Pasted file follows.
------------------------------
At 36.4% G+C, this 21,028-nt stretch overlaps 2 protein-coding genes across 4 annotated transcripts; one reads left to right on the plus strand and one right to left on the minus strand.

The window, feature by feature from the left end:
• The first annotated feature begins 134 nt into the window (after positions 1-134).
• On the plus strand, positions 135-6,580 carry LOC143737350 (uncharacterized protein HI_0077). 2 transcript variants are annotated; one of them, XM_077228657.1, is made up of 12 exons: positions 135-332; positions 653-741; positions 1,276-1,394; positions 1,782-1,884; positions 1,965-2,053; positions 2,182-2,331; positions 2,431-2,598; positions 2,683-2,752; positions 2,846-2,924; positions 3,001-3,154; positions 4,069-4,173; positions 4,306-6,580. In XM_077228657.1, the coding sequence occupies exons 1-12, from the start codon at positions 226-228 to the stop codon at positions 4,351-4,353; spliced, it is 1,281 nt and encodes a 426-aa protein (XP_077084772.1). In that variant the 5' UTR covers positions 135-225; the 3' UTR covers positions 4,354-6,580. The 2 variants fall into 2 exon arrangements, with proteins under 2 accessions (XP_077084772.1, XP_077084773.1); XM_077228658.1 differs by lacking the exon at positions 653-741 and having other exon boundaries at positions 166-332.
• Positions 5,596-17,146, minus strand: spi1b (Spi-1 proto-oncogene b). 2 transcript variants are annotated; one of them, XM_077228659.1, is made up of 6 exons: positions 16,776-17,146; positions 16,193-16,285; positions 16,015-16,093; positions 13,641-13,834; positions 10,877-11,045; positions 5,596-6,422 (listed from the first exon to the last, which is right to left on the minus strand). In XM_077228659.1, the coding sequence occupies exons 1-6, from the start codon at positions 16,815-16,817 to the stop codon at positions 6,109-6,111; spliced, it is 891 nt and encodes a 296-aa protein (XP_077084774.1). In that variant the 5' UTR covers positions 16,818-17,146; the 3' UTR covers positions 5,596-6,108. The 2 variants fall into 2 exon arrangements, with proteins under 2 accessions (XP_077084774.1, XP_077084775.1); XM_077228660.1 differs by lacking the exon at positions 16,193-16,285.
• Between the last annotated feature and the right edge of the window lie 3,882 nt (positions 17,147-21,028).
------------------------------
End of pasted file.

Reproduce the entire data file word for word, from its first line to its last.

At 36.4% G+C, this 21,028-nt stretch overlaps 2 protein-coding genes across 4 annotated transcripts; one reads left to right on the plus strand and one right to left on the minus strand.

The window, feature by feature from the left end:
• The first annotated feature begins 134 nt into the window (after positions 1-134).
• On the plus strand, positions 135-6,580 carry LOC143737350 (uncharacterized protein HI_0077). 2 transcript variants are annotated; one of them, XM_077228657.1, is made up of 12 exons: positions 135-332; positions 653-741; positions 1,276-1,394; positions 1,782-1,884; positions 1,965-2,053; positions 2,182-2,331; positions 2,431-2,598; positions 2,683-2,752; positions 2,846-2,924; positions 3,001-3,154; positions 4,069-4,173; positions 4,306-6,580. In XM_077228657.1, the coding sequence occupies exons 1-12, from the start codon at positions 226-228 to the stop codon at positions 4,351-4,353; spliced, it is 1,281 nt and encodes a 426-aa protein (XP_077084772.1). In that variant the 5' UTR covers positions 135-225; the 3' UTR covers positions 4,354-6,580. The 2 variants fall into 2 exon arrangements, with proteins under 2 accessions (XP_077084772.1, XP_077084773.1); XM_077228658.1 differs by lacking the exon at positions 653-741 and having other exon boundaries at positions 166-332.
• Positions 5,596-17,146, minus strand: spi1b (Spi-1 proto-oncogene b). 2 transcript variants are annotated; one of them, XM_077228659.1, is made up of 6 exons: positions 16,776-17,146; positions 16,193-16,285; positions 16,015-16,093; positions 13,641-13,834; positions 10,877-11,045; positions 5,596-6,422 (listed from the first exon to the last, which is right to left on the minus strand). In XM_077228659.1, the coding sequence occupies exons 1-6, from the start codon at positions 16,815-16,817 to the stop codon at positions 6,109-6,111; spliced, it is 891 nt and encodes a 296-aa protein (XP_077084774.1). In that variant the 5' UTR covers positions 16,818-17,146; the 3' UTR covers positions 5,596-6,108. The 2 variants fall into 2 exon arrangements, with proteins under 2 accessions (XP_077084774.1, XP_077084775.1); XM_077228660.1 differs by lacking the exon at positions 16,193-16,285.
• Between the last annotated feature and the right edge of the window lie 3,882 nt (positions 17,147-21,028).